Cummins Beats Tesla to Public Launch of Prototype Electric Semi-Truck

❝ Engine maker Cummins has introduced an all-electric heavy duty truck ahead of Tesla.

The 18,000-pound rig with maximum payload of 44,000 pounds was shown…at Cummins’ tech center in Columbus, Ohio. A concept vehicle at this point, the truck was built by Roush with Cummins’ electric drive and is targeted at companies needing local deliveries.

❝ Cummins says its truck, named AEOS after a four-winged horse-driven chariot from Greek mythology, will go 100 miles per charge. It will need an hour to recharge. That will be reduced to 20 minutes by 2020.

Tesla, which will launch its new from the ground up semi next month, has been reported to be preparing it to go 200-300 mile per charge.

❝ Other automakers, including Ford, are said to be conducting research on entering this new regional route electric truck market segment centered around a home charging base.

In June, Cummins announced it will be making electric drivetrains for buses by 2019. For now, that will be a priority over the electric truck.

Whichever way the competition swings, truckers will be the winners…when we’re back to sensible government and a renewed commitment to environmental health. Our whole population, the world will be better off for this kind of competition.

This Robot Can Sew 1.2 Million T-Shirts a Year

❝ In a soon-to-open Arkansas factory, 21 production lines manned by the Sewbot will be capable of making 1.2 million T-shirts a year–and the ripple effects will soon be felt in garment factories in the developing world.

Once the system is fully operational, each of the 21 production lines in the factory will be capable of making 1.2 million T-shirts a year, at a total cost of production that can compete in terms of cost with apparel companies that manufacture and ship clothing from the lowest-wage countries in the world. The factory will be one of the first to use a technology that could herald immense changes in how the apparel industry works.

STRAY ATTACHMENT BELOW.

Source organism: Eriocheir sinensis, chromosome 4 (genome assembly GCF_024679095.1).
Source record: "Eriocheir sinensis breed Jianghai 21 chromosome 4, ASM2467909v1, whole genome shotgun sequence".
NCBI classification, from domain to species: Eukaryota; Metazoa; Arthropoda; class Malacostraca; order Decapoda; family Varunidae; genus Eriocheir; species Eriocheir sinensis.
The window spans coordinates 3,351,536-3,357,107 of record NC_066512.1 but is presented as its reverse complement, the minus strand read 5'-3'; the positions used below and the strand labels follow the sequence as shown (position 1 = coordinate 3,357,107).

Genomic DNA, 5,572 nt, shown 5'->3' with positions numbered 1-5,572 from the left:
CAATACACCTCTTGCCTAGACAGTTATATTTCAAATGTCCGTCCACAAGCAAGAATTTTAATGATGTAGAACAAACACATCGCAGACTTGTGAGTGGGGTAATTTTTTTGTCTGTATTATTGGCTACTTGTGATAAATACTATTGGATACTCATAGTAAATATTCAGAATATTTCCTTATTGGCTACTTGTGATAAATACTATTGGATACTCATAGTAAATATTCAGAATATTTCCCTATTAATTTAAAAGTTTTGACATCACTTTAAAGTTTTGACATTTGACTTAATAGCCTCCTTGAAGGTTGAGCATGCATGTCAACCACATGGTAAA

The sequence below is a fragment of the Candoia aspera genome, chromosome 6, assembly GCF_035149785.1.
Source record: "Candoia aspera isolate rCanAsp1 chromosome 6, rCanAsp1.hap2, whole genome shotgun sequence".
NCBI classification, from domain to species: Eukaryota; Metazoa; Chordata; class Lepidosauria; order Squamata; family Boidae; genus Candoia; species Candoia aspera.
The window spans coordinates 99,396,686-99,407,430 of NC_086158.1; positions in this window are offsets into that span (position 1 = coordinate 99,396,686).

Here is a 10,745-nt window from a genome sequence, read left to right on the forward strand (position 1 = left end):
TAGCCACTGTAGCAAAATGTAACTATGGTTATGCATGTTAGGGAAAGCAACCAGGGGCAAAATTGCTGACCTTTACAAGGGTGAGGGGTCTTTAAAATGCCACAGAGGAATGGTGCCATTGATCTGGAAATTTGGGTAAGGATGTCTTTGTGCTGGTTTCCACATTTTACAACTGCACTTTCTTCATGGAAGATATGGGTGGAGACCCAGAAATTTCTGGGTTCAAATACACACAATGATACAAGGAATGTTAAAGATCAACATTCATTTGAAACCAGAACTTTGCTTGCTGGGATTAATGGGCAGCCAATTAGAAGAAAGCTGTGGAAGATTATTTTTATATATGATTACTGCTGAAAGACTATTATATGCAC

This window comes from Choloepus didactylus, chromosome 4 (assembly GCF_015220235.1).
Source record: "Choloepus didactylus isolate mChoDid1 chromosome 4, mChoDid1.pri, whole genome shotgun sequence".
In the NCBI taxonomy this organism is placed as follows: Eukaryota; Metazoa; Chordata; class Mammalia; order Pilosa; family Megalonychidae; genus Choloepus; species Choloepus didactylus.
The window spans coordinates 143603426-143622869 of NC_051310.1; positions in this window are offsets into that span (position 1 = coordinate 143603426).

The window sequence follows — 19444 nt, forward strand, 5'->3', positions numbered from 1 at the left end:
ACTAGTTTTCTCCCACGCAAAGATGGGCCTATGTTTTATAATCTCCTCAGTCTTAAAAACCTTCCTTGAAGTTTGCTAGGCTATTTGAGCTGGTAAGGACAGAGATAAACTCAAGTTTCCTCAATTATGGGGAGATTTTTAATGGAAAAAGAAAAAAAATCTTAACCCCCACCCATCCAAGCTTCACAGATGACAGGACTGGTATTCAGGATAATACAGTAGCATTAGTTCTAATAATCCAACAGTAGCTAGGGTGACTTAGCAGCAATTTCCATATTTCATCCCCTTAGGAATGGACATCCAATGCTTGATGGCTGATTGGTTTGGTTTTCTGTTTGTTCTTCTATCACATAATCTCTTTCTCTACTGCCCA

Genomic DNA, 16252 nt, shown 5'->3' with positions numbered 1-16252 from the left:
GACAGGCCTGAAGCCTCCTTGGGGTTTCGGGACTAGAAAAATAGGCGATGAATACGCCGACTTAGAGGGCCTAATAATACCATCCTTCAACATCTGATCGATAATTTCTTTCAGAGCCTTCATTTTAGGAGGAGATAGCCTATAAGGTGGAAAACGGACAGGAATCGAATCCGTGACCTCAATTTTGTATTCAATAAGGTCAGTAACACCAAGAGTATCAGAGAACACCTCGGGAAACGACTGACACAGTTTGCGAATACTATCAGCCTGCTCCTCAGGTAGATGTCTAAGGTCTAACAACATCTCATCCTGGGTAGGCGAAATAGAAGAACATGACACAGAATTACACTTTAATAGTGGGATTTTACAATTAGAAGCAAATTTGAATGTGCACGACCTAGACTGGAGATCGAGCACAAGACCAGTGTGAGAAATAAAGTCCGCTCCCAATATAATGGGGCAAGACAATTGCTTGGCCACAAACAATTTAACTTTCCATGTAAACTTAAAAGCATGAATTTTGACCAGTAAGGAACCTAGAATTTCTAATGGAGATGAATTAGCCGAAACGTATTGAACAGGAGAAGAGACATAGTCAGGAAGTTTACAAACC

❝ …Sewbot–SoftWear Automation’s clothes-making robot–was developed at Georgia Tech’s Advanced Technology Development Center in a process that began a decade ago. In 2012, researchers got a grant from the Defense Department’s tech innovation wing DARPA to develop the concept and formed a company to commercialize the technology. By 2015, the company was selling a more basic version of the robot that could make bath mats and towels. The newest version, to be deployed in the Little Rock factory, can make T-shirts and partially sew jeans.

All the questions relevant to automation count in this instance – even in low wage countries like Bangledesh. Before anyone decides to sneer at the fate of workers made redundant in Bangladesh, don’t kid yourselves by thinking American politicians, American corporations are any more advanced and humanist than in South Asia.